Meanwhile, Islam is still stuck in the 7th century, still talking about past glories, and still ignoring the horrifying state of it's own affairs. I'm sorry, but a "Religion of Peace" does NOT generate the Taliban, Al Quaeda, and the MILLIONS of other splinter terrorist groups that Islam has. These groups are indicative of a fundamental flaw in this religion, or a corruption of the original intent so massive and deep that it may not be reversible.

    I do hope for Islam that it may yet return to the glory days of Sufism. Outspoken Muslim women like Hirsi Anan and other outspoken Muslims do give me hope. However when they are under threat from fatwas issued by supposedly "moderate" Muslim leaders, that hope is seriously shaken.

  • by PJ1216 (1063738) * on Thursday January 31, 2008 @07:10PM (#22254680)
    Condoms can't stop spreading HIV 100% of the time. Abstinence CAN (at least sexual transmission). Plus, if you only had sex when married, it stops the spreading of HIV to only that one other person IF you have it. And then possibly to the child if there is one.

    Your third statement ignores that it may take 10 years to find out they are HIV+. If you want to have children and have sex, it will just as easily spread HIV. You can't make an argument that condoms are the only way to stop it unless you also want to assume that you can't have sex WITHOUT a condom because there's a 1 in 4 chance you'll impregnate the significant other and still a chance you'll pass it onto the child. PLUS if you follow his rules, you wouldn't have premarital sex anyway. The person is foolish if they are ok with breaking that one, but not ok with breaking another. If you follow his rules, you can ONLY spread HIV+ to at most 1 + n, where n is the number of children you have. Since he also says you should only have sex for love AND procreation (not an and/or) that number will still be small. And if you only have sex with one person, your chances of getting AIDS is dramatically reduced because you *can't* get it sexually UNLESS the other person has A) been raped, B) got AIDS some nonsexual way, C) Born with it. In the last case, you'd probably know about it through a test. If its the first, its a limited scenario to begin with and if its the second, condoms have shit to do with it.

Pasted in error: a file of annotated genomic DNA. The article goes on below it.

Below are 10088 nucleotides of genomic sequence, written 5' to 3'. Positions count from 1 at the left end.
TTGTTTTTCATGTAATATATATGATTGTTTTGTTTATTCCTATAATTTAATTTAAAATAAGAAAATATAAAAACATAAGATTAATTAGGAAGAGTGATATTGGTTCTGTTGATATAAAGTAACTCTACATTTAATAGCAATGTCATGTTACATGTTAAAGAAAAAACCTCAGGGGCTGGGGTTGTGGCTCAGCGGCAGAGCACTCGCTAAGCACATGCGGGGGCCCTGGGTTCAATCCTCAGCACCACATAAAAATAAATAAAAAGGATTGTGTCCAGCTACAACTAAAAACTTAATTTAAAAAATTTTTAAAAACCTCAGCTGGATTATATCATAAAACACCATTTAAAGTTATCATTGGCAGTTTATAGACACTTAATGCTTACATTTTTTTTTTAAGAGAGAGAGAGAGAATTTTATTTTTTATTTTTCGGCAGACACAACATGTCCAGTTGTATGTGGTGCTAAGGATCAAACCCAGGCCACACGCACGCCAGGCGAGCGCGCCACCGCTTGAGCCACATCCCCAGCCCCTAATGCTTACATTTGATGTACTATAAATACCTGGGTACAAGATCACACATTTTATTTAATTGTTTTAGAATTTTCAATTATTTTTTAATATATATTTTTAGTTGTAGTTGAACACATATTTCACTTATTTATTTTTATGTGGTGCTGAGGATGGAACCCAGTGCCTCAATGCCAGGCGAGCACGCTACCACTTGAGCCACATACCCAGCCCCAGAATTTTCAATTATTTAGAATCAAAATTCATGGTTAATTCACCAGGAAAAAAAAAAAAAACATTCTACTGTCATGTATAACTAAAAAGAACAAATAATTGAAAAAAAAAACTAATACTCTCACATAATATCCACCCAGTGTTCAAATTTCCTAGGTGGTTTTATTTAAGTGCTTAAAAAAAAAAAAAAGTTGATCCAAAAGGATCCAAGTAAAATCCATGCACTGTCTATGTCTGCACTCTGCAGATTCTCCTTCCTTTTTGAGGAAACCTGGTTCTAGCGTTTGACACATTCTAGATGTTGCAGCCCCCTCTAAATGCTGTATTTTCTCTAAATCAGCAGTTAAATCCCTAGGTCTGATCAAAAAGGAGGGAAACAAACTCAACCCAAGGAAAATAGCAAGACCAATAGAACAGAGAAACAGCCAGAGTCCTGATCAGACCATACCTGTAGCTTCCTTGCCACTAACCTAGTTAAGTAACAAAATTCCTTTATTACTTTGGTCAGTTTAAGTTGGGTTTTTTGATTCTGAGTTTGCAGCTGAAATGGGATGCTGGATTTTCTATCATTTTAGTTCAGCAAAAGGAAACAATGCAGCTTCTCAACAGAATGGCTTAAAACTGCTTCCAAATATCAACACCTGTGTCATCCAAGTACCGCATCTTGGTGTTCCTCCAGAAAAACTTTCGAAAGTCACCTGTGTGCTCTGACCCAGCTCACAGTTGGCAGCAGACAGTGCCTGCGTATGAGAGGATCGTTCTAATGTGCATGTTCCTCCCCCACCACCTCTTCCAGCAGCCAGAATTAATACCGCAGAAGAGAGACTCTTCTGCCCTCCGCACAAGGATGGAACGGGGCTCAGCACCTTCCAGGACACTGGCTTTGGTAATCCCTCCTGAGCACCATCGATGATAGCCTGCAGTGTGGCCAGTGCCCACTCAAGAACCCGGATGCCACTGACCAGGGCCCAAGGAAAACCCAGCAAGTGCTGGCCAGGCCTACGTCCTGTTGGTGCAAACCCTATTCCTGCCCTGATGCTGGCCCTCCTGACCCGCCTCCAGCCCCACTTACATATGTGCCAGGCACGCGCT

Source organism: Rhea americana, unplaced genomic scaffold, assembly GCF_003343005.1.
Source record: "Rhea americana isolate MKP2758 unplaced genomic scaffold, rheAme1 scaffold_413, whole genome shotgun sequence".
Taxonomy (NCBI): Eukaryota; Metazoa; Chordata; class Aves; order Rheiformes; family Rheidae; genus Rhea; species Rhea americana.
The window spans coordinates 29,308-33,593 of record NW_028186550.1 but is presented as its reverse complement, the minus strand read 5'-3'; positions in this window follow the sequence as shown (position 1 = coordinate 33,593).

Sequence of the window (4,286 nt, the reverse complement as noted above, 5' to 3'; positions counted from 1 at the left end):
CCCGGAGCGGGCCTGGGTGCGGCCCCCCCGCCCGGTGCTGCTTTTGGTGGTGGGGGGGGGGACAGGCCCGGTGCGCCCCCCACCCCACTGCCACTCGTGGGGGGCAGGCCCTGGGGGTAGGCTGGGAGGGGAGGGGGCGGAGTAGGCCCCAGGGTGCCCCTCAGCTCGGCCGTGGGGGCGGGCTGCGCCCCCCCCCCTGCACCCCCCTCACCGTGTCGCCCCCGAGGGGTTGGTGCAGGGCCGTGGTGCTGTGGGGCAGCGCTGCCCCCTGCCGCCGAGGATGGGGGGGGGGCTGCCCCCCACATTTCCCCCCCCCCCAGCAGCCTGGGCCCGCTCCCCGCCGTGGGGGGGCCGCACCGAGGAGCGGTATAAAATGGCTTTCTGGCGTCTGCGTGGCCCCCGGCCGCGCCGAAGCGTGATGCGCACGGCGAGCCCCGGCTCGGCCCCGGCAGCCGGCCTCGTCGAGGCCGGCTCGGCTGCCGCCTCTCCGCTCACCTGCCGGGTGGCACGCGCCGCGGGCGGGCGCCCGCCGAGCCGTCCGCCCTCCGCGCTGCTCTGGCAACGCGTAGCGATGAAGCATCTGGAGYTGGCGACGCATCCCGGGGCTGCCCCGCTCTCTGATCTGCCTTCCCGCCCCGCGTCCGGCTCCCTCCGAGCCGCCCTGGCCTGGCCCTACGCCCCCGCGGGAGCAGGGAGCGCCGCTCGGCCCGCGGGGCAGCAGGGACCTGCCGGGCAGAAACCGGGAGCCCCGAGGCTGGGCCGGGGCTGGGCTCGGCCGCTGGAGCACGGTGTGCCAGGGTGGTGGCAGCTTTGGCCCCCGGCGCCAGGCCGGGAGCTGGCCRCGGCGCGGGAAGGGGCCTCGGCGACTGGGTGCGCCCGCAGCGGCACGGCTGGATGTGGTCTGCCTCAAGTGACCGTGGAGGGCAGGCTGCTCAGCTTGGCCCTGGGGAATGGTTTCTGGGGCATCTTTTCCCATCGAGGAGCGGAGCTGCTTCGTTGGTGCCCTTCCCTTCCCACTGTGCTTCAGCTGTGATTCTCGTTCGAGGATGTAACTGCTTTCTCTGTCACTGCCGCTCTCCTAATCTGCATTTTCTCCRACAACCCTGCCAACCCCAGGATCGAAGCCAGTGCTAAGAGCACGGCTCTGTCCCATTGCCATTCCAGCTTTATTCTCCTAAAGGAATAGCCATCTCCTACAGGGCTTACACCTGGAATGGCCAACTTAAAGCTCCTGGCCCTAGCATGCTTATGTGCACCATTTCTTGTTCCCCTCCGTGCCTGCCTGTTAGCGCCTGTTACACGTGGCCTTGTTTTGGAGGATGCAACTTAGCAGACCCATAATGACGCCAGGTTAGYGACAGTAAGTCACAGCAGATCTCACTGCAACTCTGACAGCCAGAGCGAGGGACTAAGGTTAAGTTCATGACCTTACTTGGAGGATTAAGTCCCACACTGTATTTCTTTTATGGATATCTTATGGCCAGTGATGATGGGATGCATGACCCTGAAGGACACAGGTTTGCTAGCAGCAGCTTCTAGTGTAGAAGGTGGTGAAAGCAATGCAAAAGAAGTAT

I just have to reiterate... condoms are NOT the only thing keeping people from unknowingly spreading a horrible, deadly disease. It can curb it, but abstinence is MUCH better (but even that doesn't stop it from being spread non-sexually).
  • by Sloppy (14984) on Thursday January 31, 2008 @07:28PM (#22254906) Homepage Journal

    He says some good common sense, "scientific progress should not be accepted uncritically" and that he "wanted [scientific progress] based on 'ethical-moral principles.'" No problem. Not even controversial. But then we get to the nitty-gritty:

    Practices like freezing embryos, suppression of embryos in multiple pregnancies, embryonic stem cell research, the prospect of human cloning and artificial insemination outside the body had "shattered the barriers meant to protect human dignity," he said.

    "Meant." See that word? Convert the verb to active voice, and look at the subject.

    Aside from that..

    "When human beings in the weakest and most defenseless state of their existence are selected, abandoned, killed or used as pure 'biological material,' how can one deny that they are being treated not as 'someone' but as 'something,"' he said.

    That's a fine thing to say, but based on the premise that embryos are people. If you can't find any support for the premise and reject it, then you're left with 'something' being treated as 'something' -- and technology that isn't conflicting with anyone's ethical principles.

    This doesn't mean he's wrong, but it does mean he's unpersuasive. Asserting that an ethical principle has been violated, without explaining that it is an ethical principle, says nothing.